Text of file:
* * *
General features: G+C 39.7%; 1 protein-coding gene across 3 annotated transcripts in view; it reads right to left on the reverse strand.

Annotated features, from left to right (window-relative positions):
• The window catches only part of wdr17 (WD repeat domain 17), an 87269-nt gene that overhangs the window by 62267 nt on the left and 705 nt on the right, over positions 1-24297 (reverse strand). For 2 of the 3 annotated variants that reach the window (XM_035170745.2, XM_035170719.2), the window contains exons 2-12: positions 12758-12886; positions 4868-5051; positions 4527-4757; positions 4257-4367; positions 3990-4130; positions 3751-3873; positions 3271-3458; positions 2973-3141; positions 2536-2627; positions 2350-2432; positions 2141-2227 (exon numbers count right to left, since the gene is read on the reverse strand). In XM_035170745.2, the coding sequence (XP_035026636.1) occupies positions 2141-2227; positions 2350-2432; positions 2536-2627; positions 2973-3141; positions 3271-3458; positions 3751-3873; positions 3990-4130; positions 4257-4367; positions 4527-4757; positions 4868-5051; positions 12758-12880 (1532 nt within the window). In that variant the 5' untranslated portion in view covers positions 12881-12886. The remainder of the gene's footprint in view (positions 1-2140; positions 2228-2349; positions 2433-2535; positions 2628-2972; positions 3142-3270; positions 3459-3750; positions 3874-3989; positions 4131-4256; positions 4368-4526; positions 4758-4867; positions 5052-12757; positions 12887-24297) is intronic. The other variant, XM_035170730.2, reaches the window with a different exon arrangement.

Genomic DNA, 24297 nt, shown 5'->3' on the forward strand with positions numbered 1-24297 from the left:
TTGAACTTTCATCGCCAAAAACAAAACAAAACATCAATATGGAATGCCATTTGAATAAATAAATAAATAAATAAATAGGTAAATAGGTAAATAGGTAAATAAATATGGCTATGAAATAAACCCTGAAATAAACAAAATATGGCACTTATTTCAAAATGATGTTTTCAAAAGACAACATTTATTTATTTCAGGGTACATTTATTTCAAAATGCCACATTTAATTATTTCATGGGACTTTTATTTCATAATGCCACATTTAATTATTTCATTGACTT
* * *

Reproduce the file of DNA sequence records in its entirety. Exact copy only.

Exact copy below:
General features: G+C 39.7%; 1 protein-coding gene across 3 annotated transcripts in view; it reads right to left on the reverse strand.

Annotated features, from left to right (window-relative positions):
• The window catches only part of wdr17 (WD repeat domain 17), an 87269-nt gene that overhangs the window by 62267 nt on the left and 705 nt on the right, over positions 1-24297 (reverse strand). For 2 of the 3 annotated variants that reach the window (XM_035170745.2, XM_035170719.2), the window contains exons 2-12: positions 12758-12886; positions 4868-5051; positions 4527-4757; positions 4257-4367; positions 3990-4130; positions 3751-3873; positions 3271-3458; positions 2973-3141; positions 2536-2627; positions 2350-2432; positions 2141-2227 (exon numbers count right to left, since the gene is read on the reverse strand). In XM_035170745.2, the coding sequence (XP_035026636.1) occupies positions 2141-2227; positions 2350-2432; positions 2536-2627; positions 2973-3141; positions 3271-3458; positions 3751-3873; positions 3990-4130; positions 4257-4367; positions 4527-4757; positions 4868-5051; positions 12758-12880 (1532 nt within the window). In that variant the 5' untranslated portion in view covers positions 12881-12886. The remainder of the gene's footprint in view (positions 1-2140; positions 2228-2349; positions 2433-2535; positions 2628-2972; positions 3142-3270; positions 3459-3750; positions 3874-3989; positions 4131-4256; positions 4368-4526; positions 4758-4867; positions 5052-12757; positions 12887-24297) is intronic. The other variant, XM_035170730.2, reaches the window with a different exon arrangement.

Genomic DNA, 24297 nt, shown 5'->3' on the forward strand with positions numbered 1-24297 from the left:
TTGAACTTTCATCGCCAAAAACAAAACAAAACATCAATATGGAATGCCATTTGAATAAATAAATAAATAAATAAATAGGTAAATAGGTAAATAGGTAAATAAATATGGCTATGAAATAAACCCTGAAATAAACAAAATATGGCACTTATTTCAAAATGATGTTTTCAAAAGACAACATTTATTTATTTCAGGGTACATTTATTTCAAAATGCCACATTTAATTATTTCATGGGACTTTTATTTCATAATGCCACATTTAATTATTTCATTGACTT